Yesterday the freshman eleven played a very interesting game on Jarvis with the eleven from the Worcester Polytechnic Institute. But it is discouraging 10 see the poor support that Ninety - Six gave to their team. There were hardly more than fifty spectators in all and most of those were not freshmen. Yet this was the last practice game, and should have called out a large delegation to encourage the team by applause whenever it was deserved. It is to be hoped that during the four remaining days of practice, Ninety - six will take a different attitude and make it a point to show especial interest in their eleven.
It was rather expected that Worcester team would prove weak, for it had been twice beaten by Amherst Agricultural college. However, this was a month ago, and Worcester played a far better game than that put up on Saturday by the Amherst. Their repeated attacks on the centre were rather surprising to the freshmen at first, and gave the rush line plenty of hard work. The work of the Worcester backs was chiefly in bucking the centre, and they were not successful in running round the ends. It was rather remarkable how the light backs held their feet against much heavier men.
The freshmen evidently expected to win hands down, and began their play in a desultory fashion with smiles on their faces. This accounts for the touchdown that was made by Worcester within five minutes after play had begun, without the freshmen being able to stop them at all. It is a notorious fact that over - confidence has lost many a game, and the freshmen yesterday would have been no exception to the rule, if Worcester had been able to keep up its strong rushes.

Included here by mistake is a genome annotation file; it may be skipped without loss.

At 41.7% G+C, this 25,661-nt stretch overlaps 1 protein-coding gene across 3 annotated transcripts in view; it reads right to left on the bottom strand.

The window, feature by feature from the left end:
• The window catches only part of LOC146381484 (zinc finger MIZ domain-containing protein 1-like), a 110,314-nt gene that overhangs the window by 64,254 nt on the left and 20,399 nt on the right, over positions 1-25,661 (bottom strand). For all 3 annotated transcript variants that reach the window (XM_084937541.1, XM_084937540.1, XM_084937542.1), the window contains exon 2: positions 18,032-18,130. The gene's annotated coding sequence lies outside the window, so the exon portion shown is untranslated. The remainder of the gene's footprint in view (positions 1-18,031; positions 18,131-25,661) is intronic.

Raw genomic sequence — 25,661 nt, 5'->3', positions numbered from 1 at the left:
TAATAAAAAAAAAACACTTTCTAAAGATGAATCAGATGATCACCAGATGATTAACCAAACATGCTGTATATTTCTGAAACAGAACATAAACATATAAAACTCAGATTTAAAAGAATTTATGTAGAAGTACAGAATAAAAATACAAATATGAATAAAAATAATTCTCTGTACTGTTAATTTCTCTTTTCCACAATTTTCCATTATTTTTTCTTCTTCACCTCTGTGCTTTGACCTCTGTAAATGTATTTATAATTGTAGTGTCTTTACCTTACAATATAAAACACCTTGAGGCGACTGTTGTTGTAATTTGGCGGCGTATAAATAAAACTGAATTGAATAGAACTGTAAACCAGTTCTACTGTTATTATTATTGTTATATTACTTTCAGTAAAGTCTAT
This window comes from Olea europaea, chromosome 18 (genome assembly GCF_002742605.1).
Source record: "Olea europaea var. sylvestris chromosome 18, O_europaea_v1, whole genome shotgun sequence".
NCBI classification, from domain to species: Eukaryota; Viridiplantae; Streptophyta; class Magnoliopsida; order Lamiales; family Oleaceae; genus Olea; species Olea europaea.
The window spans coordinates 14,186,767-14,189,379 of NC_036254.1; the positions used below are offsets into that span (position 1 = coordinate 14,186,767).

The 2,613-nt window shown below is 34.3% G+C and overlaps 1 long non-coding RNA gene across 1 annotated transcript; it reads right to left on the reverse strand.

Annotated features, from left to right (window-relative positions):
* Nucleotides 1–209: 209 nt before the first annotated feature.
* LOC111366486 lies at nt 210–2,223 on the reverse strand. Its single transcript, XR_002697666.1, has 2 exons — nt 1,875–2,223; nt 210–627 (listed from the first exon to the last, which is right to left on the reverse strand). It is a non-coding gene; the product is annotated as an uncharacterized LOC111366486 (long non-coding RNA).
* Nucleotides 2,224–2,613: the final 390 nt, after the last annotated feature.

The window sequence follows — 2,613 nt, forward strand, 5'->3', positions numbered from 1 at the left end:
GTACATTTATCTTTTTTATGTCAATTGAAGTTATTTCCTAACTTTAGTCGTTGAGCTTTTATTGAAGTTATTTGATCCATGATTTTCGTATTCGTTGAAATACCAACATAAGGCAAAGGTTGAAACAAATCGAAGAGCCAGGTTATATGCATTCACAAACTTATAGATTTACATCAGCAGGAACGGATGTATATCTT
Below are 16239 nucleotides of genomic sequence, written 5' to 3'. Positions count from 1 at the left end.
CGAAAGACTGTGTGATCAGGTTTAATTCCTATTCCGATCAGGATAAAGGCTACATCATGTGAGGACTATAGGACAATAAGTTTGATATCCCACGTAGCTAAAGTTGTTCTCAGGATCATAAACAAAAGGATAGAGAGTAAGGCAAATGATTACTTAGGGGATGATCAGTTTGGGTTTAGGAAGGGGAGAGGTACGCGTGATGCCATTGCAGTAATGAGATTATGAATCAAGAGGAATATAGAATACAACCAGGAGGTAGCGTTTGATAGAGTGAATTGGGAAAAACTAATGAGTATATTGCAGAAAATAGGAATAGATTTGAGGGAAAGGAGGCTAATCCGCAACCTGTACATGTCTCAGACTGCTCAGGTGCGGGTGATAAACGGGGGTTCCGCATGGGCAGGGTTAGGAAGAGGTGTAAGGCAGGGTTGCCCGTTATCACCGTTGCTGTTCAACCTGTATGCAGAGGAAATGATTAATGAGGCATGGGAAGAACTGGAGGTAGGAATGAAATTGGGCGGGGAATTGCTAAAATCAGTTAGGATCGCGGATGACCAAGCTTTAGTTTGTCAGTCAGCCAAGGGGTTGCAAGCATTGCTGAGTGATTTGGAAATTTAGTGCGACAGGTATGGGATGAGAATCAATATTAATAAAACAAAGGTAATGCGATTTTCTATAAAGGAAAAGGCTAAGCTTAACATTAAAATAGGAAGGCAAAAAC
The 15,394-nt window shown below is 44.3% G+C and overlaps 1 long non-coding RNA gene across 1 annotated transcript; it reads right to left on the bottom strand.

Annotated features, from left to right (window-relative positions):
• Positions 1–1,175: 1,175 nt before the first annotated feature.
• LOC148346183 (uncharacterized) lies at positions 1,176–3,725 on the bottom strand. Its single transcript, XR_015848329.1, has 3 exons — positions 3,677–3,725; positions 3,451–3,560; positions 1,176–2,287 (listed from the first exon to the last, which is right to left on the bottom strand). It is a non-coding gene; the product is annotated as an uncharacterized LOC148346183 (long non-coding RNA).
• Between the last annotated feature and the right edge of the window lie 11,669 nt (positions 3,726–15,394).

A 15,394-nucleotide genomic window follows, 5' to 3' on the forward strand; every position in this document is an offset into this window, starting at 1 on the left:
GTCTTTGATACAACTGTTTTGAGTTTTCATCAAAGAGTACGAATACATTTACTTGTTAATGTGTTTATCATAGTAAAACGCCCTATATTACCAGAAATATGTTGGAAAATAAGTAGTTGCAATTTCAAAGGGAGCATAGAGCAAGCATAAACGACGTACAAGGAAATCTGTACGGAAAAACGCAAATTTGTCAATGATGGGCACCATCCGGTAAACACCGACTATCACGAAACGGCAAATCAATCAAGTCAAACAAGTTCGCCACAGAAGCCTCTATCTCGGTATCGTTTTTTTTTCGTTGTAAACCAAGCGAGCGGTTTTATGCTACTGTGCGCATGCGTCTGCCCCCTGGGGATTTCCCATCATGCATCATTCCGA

When once Ninety - six saw the strength of their opponents, however, they made marked improvement in their play. Their offensive work was much stronger than the defensive. The greatest gains made by Worcester were between right guard and tackle, though they were not so marked after the freshmen were warmed up to their play.
The coaches should have credit for one thing, that they have taught the team to play with snap and readiness. The backs are quick to start and generally support one another well. Only one or two Worcester players broke through their interference with any regularity.
In individual work the backs far outshine the rush line. Hamlin, Gould, and Fennessy all made good runs at different stages of the game, and Bullard, who took Gould's place when the latter was hurt, made one particularly good run at the last moment, aided by the interference of Clark. Not much is to be said of the rushline except that they broke through well on Worcester's kicks. Borden showed a tendency to fumble, but this can be corrected, especially as it was due chiefly to his over-zeal in passing quickly, and not to carelessness.
Worcester started with the ball and made steady gains until Allen carried the ball over the line in about five minutes. The goal was kicked and this ended the scoring for Worcester. Ninety-six lost the ball by fumbling, but soon settled down and forced Worcester to kick. By sharp play the freshmen carried the ball over for a touchdown. No goal was kicked. Ninety-six made one more touchdown before the end of the half, failing to kick a goal.
The play in the second half was a decided improvement. Three touchdowns were made, a goal being kicked only from the last one. During this half Hamlin and Bullard made brilliant runs, aided by good interference. The final score was 22 to 6.
The teams lined up as follows:
Brewer r. e. Smith
Clark r.t. Goodrich
Rice r.g. Brooks
Russell c. Rogers
Worden l.g. Brigham